Palmer, Elihu (1764–1806)
Elihu Palmer was a radical spokesman for the Age of Reason and Revolution in America, who along with Thomas Paine and Ethan Allen gave expression to the ideals of deism and republicanism. Born in Canterbury, Connecticut, Palmer was graduated from Dartmouth in 1787. Originally a minister, he was persecuted for his extreme religious views and forced to flee the pulpit. In 1793 he was admitted to the bar. Blinded by disease, he spent the last years of his life defending deism. He edited the deistic weekly journal Prospect, or View of the Moral World and helped to organize the Deistical Society in New York.
Palmer's religious radicalism stemmed from his reaction to Calvinism. He rejected the doctrine of original sin as well as the idea of a punitive and arbitrary divine being. This reaction developed into a militant anti-Christianity and anticlericalism. Palmer rejected the claims of divine revelation, miracles, and prophesies, and he accused the Bible of inconsistency, contradiction, and vagueness. Not only did he deny the divinity of Christ, but he considered Jesus, Moses, and Muḥammad indecent and immoral and Christian salvation absurd and irrational. He attacked organized and institutionalized religion for its hypocrisy and self-interest.
Like other deists, Palmer defended a religion of nature, in which the order and harmony of the universe is believed to proclaim the existence of one supreme being, the divine creator. Palmer maintained that evil is not inherent in man or in nature but is due to corrupt social institutions and to defective human knowledge, which can both be corrected. He had boundless faith and optimism in reason, science, and education, believing that man possesses the capacities for intellectual and moral progress. In place of the traditional religious depreciation of human ability and dignity, he proposed a humanistic ethics. With others of this period, he held an empiricist epistemology, locating the source of all knowledge in sensation, and he was sympathetic to scientific and materialistic philosophy. Palmer was an ardent supporter of liberty and republicanism and saw in the American Revolution the inception of a new era for humanity.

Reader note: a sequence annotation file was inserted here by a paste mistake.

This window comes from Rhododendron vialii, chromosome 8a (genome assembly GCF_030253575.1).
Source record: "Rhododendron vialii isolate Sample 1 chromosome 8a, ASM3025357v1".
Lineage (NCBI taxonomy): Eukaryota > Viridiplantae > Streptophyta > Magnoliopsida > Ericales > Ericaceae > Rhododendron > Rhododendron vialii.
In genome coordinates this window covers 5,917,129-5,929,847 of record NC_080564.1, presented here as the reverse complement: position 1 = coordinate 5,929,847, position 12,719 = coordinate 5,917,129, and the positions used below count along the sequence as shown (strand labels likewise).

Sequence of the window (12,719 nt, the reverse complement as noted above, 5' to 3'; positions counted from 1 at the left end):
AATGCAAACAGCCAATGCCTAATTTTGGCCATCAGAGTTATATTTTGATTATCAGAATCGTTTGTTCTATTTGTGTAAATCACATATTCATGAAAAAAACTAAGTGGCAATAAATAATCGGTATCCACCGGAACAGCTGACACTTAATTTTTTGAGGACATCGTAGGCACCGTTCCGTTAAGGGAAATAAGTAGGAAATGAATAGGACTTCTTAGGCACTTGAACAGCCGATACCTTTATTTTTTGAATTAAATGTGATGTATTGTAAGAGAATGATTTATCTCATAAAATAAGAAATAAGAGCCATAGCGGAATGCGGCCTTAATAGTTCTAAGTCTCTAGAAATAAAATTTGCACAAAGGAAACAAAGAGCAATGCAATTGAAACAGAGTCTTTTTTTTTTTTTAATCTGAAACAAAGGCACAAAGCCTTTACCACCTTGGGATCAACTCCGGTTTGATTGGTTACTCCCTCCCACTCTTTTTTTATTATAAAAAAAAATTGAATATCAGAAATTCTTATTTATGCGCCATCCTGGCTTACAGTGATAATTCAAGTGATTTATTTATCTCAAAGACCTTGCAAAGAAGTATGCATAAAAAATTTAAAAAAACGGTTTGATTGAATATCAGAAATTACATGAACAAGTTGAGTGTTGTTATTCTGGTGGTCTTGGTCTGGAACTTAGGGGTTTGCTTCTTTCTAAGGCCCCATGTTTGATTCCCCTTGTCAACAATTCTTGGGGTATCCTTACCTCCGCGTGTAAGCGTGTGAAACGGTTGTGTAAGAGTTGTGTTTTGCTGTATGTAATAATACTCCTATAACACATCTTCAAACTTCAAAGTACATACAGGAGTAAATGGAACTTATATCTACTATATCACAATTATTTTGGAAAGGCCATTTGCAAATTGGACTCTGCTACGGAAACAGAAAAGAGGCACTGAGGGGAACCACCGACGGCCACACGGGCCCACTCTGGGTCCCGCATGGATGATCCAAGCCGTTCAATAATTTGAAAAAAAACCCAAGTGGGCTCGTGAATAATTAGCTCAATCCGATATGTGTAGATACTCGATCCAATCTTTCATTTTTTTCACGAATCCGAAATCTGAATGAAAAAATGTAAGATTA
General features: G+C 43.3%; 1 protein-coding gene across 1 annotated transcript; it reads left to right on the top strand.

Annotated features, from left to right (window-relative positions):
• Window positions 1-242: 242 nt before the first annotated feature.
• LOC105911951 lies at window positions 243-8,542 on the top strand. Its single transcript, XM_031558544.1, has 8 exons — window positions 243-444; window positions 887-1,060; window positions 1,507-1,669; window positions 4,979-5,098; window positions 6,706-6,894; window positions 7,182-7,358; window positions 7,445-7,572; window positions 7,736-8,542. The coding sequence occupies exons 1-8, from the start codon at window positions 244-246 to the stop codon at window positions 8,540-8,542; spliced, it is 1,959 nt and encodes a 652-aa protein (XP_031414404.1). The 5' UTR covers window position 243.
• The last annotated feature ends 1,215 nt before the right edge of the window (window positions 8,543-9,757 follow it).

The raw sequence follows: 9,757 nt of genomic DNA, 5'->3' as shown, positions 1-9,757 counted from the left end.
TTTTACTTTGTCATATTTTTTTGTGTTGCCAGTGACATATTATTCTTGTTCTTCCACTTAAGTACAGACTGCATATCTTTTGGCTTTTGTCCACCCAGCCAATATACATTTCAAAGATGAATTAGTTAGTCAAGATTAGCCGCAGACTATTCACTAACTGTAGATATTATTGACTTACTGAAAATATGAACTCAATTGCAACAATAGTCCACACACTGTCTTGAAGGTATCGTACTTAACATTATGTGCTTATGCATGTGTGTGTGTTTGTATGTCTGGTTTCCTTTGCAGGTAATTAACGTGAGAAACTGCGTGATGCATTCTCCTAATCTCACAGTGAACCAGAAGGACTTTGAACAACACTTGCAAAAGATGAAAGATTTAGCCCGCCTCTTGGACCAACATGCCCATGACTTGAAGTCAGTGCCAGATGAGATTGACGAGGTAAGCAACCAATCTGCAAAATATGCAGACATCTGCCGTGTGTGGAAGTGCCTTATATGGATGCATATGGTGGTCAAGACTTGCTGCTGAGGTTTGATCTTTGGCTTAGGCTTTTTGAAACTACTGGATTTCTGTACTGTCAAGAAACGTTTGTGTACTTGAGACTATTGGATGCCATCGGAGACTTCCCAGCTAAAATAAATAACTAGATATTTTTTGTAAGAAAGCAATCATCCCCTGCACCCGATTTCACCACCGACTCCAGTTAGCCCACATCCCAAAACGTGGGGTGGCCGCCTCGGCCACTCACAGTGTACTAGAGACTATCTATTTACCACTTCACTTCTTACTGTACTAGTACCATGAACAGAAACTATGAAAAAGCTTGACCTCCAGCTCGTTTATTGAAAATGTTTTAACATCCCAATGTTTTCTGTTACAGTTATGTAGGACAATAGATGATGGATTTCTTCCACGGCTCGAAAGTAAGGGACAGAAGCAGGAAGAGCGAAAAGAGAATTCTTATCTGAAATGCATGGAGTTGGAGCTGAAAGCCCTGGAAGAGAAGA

Palmer's works include Political Miscellany (New York, 1793); The Examiners Examined: Being a Defence of the Age of Reason (New York: Printed for the author and sold by L. Wayland and J. Fellows, 1794); An Enquiry Relative to the Moral and Political Improvement of the Human Species (New York: John Crookes, 1797); The Political Happiness of Nations: An Oration (New York: n.p., 1800); Principles of Nature: Or, a Development of the Moral Causes of Happiness and Misery among the Human Species (New York, 1801); Prospect, or View of the Moral World for the Year 1804 (New York: E. Palmer, 1803–1805), which he edited; and Posthumous Pieces (London, 1826).
For literature on Palmer, see G. Adolf Koch, Republican Religion: The American Revolution and the Cult of Reason (New York: Holt, 1933).
Paul Kurtz (1967)